Market Watch: June 2021
The global pandemic has changed Canadian’s lives in many ways. The isolation that continues in many parts of the country is trying even the most patient among us. There is, however, a light at the end of the tunnel (and no, it’s not a train!)
After a solid start to the year, global stock markets have been range-bound for the last few months as inflation concerns have taken the driver’s seat. I’ve heard from numerous investment professionals that although inflation is likely to be higher than in recent years, the current very high level reflects the global reopening and is expected to be transitory. It is expected, therefore, that some of these inflation concerns are overblown.
While North American stock markets have posted low double-digit returns in local currency terms, there have been a few headwinds to more broadly diversified portfolios. One factor has been the sudden rise of the Canadian dollar, which has appreciated more than 10% since late last year. Given that an allocation to US stocks is likely the largest single asset class in most client portfolios, this currency appreciation has somewhat compromised investment returns. The strong Canadian dollar has been driven both by US dollar weakness. As a cyclical economy, Canada has benefitted from the global economic reopening, where demand for commodities has risen significantly. Economic updates from several Canadian banks indicate that the dollar probably doesn’t have much upside from here, so this shouldn’t be as much of a headwind in the future.
Another factor that has been a drag on returns this year has been the sell-off in bonds. Due primarily to inflation concerns that may lead to higher interest rates (bonds are negatively affected by higher rates), the North American broad bond markets are down about 5% for the year. Given that most portfolios contain an allocation to fixed income/bonds, this has affected returns year to date. Even with this recent volatility, in an asset class that has low total return potential in the first place, bonds still do deserve a spot in most client portfolios. Bonds act as a stabilizer during stock market uncertainty and can protect on the downside when things are bad in the equity markets.
The third factor has been a rotation out of (in some cases, a fairly significant sell-off) some of the high-flying so-called “COVID winner stocks,” such as technology favouring reopening theme businesses. Many of the companies whose revenues are accelerating massively (think movie theatres, airlines etc.) right now are coming off a near-zero base, so it’s no wonder that their short-term business fundamentals look so robust. But many of these businesses do not have great long-term structural fundamentals. So while there has been some rotation within the funds that I recommend towards this reopen trade, most managers maintain their positions in better quality stocks with better long-term potential.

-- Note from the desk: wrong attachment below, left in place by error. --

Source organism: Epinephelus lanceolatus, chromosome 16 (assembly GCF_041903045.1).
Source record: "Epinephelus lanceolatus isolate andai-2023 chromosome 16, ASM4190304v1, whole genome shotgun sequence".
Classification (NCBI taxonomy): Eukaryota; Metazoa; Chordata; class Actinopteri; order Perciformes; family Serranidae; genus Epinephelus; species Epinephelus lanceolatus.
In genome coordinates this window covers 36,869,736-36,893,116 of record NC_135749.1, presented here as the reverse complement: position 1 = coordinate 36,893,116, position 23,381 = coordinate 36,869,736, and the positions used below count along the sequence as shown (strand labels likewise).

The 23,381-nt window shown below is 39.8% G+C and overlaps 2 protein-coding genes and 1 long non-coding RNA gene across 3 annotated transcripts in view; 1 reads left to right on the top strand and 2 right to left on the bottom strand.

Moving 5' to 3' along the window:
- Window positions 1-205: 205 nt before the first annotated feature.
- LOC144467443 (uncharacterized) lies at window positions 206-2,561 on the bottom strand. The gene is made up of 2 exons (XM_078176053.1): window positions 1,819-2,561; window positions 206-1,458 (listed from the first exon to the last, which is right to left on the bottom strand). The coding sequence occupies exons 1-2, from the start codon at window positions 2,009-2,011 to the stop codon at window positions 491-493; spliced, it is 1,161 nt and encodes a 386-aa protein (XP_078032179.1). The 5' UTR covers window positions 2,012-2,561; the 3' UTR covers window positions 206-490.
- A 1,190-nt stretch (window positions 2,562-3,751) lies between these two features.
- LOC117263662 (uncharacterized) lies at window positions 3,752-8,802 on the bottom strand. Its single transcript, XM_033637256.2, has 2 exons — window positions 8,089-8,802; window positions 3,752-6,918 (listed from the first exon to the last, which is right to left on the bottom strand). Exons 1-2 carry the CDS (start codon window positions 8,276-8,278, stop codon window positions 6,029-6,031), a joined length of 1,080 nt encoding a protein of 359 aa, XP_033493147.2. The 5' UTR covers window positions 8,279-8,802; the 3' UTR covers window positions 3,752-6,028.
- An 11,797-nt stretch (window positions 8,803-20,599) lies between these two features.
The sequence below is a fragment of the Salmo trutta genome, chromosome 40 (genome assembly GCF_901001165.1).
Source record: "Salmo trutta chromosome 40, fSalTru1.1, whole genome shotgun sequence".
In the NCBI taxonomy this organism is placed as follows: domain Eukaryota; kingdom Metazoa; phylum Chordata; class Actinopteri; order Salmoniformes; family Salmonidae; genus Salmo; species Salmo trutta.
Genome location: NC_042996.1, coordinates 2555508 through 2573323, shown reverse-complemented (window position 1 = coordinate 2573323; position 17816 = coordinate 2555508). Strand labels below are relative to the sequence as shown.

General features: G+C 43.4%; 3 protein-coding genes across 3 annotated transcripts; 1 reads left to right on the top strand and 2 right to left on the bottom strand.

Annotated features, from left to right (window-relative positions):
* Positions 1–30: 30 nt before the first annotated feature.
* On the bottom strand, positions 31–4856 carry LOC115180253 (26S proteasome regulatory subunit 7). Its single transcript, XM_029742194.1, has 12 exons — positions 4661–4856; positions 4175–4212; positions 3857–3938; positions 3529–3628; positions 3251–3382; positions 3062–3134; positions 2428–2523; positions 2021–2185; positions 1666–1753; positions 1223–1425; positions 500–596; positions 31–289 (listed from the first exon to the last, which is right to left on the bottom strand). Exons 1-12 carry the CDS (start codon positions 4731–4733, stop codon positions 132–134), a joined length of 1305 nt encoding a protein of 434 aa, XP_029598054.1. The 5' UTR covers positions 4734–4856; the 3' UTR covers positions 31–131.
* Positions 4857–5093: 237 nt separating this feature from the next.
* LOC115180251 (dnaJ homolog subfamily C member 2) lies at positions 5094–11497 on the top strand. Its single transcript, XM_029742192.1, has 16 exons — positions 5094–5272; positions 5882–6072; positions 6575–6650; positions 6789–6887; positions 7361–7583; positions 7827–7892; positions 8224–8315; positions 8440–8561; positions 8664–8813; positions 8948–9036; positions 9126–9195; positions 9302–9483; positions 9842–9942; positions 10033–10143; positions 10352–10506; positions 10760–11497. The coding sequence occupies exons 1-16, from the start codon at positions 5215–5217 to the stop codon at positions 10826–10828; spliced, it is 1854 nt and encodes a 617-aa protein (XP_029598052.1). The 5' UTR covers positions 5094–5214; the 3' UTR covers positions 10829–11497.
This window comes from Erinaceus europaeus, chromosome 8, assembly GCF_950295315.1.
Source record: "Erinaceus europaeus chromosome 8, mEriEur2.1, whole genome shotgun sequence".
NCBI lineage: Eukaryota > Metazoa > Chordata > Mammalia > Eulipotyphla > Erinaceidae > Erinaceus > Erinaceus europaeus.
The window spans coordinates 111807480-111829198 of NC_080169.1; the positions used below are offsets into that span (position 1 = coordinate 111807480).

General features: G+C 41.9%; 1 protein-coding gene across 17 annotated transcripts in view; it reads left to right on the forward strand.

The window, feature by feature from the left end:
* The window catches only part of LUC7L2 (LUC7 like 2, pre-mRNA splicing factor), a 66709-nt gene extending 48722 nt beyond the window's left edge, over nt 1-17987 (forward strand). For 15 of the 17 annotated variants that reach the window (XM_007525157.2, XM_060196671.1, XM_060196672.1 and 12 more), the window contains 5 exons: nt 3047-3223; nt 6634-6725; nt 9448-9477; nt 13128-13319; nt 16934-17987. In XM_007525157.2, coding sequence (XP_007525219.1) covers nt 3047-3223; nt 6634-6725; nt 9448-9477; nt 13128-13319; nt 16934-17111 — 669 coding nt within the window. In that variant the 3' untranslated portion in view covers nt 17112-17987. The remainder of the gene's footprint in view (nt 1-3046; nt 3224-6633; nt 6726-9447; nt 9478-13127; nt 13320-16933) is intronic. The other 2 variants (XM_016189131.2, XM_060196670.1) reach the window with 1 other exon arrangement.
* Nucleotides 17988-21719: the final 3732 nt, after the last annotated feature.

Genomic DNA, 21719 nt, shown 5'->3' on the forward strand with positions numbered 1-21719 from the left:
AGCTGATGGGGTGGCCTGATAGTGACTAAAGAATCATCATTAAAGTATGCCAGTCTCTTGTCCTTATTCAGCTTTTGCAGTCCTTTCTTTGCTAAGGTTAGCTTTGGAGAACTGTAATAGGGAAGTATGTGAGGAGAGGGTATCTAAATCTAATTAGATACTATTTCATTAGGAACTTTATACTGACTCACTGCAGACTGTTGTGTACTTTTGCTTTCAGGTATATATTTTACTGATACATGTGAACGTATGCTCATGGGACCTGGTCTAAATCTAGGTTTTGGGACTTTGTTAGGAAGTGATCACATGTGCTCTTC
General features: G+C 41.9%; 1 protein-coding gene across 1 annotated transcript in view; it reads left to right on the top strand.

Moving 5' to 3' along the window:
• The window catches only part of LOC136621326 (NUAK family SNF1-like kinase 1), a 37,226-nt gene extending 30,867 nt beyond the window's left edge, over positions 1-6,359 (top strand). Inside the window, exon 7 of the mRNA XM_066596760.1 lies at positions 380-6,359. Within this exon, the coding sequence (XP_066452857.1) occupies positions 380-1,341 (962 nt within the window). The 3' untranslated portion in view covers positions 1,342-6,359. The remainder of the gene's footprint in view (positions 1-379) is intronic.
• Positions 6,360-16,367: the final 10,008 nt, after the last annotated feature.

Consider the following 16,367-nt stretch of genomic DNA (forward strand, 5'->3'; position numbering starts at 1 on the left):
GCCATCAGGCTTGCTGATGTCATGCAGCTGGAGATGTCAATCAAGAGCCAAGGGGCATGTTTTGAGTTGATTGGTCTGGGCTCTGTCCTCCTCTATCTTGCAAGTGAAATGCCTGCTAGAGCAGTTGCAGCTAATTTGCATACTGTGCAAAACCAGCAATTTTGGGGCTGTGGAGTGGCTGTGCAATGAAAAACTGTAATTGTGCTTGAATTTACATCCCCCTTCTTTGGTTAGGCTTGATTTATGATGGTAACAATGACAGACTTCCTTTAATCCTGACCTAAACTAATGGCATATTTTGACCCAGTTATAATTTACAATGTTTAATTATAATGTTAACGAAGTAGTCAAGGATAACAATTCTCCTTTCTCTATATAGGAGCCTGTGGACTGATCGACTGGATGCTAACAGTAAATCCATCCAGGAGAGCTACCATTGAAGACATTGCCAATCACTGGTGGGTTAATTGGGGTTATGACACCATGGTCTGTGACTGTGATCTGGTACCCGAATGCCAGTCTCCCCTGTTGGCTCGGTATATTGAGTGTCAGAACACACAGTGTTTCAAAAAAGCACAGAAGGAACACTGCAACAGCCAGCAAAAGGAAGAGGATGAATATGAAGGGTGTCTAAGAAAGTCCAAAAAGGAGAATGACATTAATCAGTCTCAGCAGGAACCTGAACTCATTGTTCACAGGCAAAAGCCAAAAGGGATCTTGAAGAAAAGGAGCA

We have seen an increase in the appetite for risk among investors, with massive spikes both on the upside and downside in cryptocurrencies and the parabolic rise of so-called “meme” stocks. Of course, speculation has always been a factor within the stock market, but what’s new this time is that smaller investors are playing a bigger role, often acting in a coordinated fashion to bid up the price of generally lower-quality companies. While it may be interesting to see how this sideshow plays out, it likely won’t be a huge factor in long-term investment success. Instead, it is the long-term fundamentals of companies that are the most significant factors driving returns.
We also see the seeds planted for a potential shift in how corporations are viewed in the broader context of society. Certainly, institutional and retail investors are recommending greater clarity from companies in terms of ESG (Environmental, social, governance) risk factors. In the future, corporations may be expected to emphasize all stakeholders, including employees, not just shareholders. Talk of a global minimum corporate tax looks to level the playing field and ensure that companies cannot benefit from locating in friendlier tax jurisdictions.
To sum it up, 2021 appears to be a year where the baton is being passed from the narrow group of companies that led in 2020 pre-vaccine to the broader stock market, with a sharp rally in lower-quality stocks along the way, playing out against a backdrop of heightened inflation concerns. Of course, much of this inflation is likely to be transitory, and fundamentals always win out in the long run, so even if markets take a bit of time to sort themselves out, the overall picture is still quite healthy.
We are here to help you meet your investment goals, and we welcome your questions. Throughout the pandemic, we have continued to serve investors safely and comfortably by telephone and video calls, and now we are once again meeting clients in the office as desired. As we enter the 16th month of on-again, off-again lockdowns, we hope you are doing well and staying safe… not to mention sane. Hopefully, we can look forward to meeting in person soon. Have a wonderful Canada Day and a great (and hopefully less socially distanced!) summer.
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